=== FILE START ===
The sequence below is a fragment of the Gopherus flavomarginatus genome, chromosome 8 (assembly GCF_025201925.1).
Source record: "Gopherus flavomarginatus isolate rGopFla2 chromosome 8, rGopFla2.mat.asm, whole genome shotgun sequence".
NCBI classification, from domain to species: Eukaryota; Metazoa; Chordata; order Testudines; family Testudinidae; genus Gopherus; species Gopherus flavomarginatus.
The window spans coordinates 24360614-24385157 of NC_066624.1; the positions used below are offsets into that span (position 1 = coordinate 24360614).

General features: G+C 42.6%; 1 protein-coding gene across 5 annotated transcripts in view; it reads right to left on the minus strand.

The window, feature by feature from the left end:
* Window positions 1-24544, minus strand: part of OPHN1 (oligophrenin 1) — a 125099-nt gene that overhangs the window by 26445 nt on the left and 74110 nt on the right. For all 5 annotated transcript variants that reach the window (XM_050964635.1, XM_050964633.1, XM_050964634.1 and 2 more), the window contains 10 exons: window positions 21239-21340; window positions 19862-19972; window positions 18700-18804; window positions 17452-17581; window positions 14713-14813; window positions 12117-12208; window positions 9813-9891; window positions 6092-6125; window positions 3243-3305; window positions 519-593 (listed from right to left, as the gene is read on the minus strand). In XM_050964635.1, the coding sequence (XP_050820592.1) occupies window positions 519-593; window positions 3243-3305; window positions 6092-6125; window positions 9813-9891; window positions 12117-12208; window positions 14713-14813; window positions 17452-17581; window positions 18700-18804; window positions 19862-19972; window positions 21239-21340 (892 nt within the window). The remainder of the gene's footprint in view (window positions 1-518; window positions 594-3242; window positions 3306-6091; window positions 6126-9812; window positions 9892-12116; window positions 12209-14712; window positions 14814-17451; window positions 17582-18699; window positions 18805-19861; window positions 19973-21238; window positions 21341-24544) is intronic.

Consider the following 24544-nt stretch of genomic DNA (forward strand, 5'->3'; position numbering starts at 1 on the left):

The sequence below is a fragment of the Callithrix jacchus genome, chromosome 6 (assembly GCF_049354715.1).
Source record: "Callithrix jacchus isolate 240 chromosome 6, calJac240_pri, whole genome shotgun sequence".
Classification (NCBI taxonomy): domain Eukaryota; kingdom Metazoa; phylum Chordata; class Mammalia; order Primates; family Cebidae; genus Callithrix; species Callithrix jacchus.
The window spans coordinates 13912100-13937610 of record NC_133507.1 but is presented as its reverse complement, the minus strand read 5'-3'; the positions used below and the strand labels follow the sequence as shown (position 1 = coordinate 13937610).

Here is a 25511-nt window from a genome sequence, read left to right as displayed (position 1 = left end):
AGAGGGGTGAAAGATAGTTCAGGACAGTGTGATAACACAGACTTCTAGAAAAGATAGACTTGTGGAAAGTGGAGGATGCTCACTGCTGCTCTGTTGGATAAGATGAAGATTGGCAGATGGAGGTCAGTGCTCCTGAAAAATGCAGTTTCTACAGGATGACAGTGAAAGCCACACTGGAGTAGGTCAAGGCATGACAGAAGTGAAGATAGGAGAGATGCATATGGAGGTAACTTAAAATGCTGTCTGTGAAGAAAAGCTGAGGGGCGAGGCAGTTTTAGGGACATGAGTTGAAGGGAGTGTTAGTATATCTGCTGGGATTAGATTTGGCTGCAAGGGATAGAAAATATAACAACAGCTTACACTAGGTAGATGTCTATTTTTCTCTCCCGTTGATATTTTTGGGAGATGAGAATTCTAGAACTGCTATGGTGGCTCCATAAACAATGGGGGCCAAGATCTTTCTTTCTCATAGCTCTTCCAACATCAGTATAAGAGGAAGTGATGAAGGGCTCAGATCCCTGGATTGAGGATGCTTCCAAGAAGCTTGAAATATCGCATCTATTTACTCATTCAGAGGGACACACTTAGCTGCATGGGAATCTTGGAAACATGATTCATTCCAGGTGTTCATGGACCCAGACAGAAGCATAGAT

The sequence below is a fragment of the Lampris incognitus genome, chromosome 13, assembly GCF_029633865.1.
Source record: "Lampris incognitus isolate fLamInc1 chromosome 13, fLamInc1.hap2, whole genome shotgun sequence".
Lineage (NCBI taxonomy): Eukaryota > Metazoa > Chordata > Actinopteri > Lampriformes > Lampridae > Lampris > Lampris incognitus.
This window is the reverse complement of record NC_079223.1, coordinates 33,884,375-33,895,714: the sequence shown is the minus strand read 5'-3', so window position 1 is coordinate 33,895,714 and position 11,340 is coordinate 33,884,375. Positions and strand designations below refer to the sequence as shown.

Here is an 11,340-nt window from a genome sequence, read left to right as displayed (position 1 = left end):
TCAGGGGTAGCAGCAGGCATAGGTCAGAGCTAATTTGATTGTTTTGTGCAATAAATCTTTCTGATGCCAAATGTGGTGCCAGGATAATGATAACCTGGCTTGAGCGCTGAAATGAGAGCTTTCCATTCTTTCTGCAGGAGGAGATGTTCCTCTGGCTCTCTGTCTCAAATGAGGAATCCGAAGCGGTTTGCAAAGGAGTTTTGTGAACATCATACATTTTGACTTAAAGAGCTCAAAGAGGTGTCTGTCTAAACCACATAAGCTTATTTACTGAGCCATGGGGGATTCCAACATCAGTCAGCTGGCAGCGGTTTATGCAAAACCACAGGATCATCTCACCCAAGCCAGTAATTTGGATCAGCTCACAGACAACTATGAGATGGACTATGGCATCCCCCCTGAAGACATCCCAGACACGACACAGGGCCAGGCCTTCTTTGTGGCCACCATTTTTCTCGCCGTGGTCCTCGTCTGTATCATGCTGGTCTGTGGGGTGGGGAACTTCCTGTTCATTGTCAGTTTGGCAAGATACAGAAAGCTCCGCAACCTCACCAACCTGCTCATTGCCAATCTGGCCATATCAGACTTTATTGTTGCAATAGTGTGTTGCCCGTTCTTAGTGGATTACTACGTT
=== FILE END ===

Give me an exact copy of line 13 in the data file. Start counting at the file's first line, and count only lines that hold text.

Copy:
Here is a 25511-nt window from a genome sequence, read left to right as displayed (position 1 = left end):